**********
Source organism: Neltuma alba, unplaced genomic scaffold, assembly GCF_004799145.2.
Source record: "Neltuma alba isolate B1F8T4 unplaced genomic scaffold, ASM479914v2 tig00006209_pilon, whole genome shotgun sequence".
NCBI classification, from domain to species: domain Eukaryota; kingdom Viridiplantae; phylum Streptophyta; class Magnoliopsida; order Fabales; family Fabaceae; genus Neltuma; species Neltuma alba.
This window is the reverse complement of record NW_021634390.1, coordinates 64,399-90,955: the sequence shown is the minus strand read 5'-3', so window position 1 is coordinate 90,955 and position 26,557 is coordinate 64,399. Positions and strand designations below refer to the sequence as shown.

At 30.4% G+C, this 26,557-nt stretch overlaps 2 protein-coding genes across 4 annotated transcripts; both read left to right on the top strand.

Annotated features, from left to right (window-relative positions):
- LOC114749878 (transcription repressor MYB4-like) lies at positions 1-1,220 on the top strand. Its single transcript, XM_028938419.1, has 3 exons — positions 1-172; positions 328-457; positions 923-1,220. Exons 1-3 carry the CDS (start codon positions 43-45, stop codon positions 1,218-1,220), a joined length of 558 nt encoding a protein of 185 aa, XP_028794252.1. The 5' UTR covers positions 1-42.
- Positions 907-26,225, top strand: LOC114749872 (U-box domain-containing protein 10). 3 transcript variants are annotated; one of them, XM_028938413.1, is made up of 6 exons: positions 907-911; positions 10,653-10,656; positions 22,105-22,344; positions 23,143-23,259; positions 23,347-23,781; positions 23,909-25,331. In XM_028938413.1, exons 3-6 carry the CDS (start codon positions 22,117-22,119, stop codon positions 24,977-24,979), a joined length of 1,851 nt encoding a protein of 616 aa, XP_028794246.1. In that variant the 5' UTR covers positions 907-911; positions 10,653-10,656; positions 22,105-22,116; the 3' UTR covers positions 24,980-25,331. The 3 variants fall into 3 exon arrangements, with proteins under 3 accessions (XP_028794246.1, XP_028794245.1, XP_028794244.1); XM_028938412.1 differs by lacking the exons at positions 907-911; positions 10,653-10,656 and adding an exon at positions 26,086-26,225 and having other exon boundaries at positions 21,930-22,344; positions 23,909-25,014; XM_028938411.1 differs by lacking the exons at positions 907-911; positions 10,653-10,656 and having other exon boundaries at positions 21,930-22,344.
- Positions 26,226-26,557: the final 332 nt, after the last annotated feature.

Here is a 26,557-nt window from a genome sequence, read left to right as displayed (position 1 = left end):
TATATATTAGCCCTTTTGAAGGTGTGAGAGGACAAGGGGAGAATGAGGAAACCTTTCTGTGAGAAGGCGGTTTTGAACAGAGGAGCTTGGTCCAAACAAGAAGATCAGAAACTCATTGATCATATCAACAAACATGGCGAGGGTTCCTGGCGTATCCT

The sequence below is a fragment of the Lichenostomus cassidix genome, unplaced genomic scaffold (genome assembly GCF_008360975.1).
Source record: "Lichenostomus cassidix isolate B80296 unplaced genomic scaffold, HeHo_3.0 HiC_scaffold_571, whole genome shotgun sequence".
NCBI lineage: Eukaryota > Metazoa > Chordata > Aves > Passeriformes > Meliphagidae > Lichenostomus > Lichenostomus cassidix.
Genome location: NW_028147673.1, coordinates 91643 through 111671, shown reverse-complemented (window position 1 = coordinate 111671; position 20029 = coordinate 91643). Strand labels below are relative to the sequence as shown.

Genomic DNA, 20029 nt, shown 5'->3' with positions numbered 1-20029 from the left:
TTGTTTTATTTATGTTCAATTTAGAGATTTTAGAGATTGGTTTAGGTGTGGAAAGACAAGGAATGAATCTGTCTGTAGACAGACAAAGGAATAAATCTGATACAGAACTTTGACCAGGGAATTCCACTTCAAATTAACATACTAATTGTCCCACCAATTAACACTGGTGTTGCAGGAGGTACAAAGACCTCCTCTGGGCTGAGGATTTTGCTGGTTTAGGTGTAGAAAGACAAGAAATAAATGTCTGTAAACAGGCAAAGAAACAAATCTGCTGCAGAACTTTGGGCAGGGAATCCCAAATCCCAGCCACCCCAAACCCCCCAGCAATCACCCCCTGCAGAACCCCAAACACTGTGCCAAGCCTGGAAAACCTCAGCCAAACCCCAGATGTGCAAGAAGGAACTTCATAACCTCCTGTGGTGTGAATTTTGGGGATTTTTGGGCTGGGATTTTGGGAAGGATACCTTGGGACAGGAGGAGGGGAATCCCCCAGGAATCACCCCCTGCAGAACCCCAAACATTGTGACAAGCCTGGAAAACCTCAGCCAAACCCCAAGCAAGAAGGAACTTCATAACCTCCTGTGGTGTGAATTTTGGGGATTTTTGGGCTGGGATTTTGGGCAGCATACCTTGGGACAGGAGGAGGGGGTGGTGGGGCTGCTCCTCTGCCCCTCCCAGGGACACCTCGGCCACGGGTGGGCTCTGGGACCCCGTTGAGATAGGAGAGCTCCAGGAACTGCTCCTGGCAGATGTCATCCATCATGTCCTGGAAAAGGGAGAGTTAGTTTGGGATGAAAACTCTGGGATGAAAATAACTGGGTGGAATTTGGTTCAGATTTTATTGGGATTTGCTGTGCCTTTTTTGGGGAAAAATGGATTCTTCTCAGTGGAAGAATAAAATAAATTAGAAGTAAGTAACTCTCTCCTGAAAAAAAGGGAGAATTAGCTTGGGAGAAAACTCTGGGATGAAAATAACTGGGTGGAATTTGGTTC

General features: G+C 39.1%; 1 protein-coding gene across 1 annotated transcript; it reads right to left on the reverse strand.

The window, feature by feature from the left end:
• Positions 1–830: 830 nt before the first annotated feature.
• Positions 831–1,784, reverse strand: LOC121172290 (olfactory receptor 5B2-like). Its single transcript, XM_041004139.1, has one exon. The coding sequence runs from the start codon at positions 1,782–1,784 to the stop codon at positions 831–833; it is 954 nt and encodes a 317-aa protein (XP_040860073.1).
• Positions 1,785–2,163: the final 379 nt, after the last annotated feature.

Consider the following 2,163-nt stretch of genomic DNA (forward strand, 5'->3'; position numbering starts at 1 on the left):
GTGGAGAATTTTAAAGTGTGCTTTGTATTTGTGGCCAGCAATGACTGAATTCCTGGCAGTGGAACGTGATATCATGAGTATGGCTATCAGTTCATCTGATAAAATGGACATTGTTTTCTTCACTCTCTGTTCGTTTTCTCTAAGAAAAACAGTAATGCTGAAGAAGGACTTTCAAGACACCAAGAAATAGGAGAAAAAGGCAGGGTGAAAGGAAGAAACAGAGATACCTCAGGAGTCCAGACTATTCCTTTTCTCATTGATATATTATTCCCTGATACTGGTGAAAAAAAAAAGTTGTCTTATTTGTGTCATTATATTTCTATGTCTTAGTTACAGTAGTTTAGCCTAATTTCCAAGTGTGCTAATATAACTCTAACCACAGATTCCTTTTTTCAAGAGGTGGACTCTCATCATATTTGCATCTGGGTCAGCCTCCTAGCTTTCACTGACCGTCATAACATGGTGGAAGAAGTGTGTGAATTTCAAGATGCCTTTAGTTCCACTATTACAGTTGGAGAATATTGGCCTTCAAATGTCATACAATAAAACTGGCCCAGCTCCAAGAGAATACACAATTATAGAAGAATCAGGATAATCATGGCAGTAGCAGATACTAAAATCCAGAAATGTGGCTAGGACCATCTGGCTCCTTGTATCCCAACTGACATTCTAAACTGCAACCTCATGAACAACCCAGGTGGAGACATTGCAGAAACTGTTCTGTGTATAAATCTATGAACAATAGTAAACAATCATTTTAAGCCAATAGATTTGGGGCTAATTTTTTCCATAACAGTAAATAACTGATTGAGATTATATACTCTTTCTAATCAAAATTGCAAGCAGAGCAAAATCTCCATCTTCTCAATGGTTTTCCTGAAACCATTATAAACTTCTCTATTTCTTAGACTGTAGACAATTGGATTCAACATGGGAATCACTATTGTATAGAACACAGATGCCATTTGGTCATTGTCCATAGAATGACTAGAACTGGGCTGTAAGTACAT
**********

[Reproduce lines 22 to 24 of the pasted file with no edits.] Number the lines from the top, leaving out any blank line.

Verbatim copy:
• Positions 1,785–2,163: the final 379 nt, after the last annotated feature.

Consider the following 2,163-nt stretch of genomic DNA (forward strand, 5'->3'; position numbering starts at 1 on the left):
GTGGAGAATTTTAAAGTGTGCTTTGTATTTGTGGCCAGCAATGACTGAATTCCTGGCAGTGGAACGTGATATCATGAGTATGGCTATCAGTTCATCTGATAAAATGGACATTGTTTTCTTCACTCTCTGTTCGTTTTCTCTAAGAAAAACAGTAATGCTGAAGAAGGACTTTCAAGACACCAAGAAATAGGAGAAAAAGGCAGGGTGAAAGGAAGAAACAGAGATACCTCAGGAGTCCAGACTATTCCTTTTCTCATTGATATATTATTCCCTGATACTGGTGAAAAAAAAAAGTTGTCTTATTTGTGTCATTATATTTCTATGTCTTAGTTACAGTAGTTTAGCCTAATTTCCAAGTGTGCTAATATAACTCTAACCACAGATTCCTTTTTTCAAGAGGTGGACTCTCATCATATTTGCATCTGGGTCAGCCTCCTAGCTTTCACTGACCGTCATAACATGGTGGAAGAAGTGTGTGAATTTCAAGATGCCTTTAGTTCCACTATTACAGTTGGAGAATATTGGCCTTCAAATGTCATACAATAAAACTGGCCCAGCTCCAAGAGAATACACAATTATAGAAGAATCAGGATAATCATGGCAGTAGCAGATACTAAAATCCAGAAATGTGGCTAGGACCATCTGGCTCCTTGTATCCCAACTGACATTCTAAACTGCAACCTCATGAACAACCCAGGTGGAGACATTGCAGAAACTGTTCTGTGTATAAATCTATGAACAATAGTAAACAATCATTTTAAGCCAATAGATTTGGGGCTAATTTTTTCCATAACAGTAAATAACTGATTGAGATTATATACTCTTTCTAATCAAAATTGCAAGCAGAGCAAAATCTCCATCTTCTCAATGGTTTTCCTGAAACCATTATAAACTTCTCTATTTCTTAGACTGTAGACAATTGGATTCAACATGGGAATCACTATTGTATAGAACACAGATGCCATTTGGTCATTGTCCATAGAATGACTAGAACTGGGCTGTAAGTACAT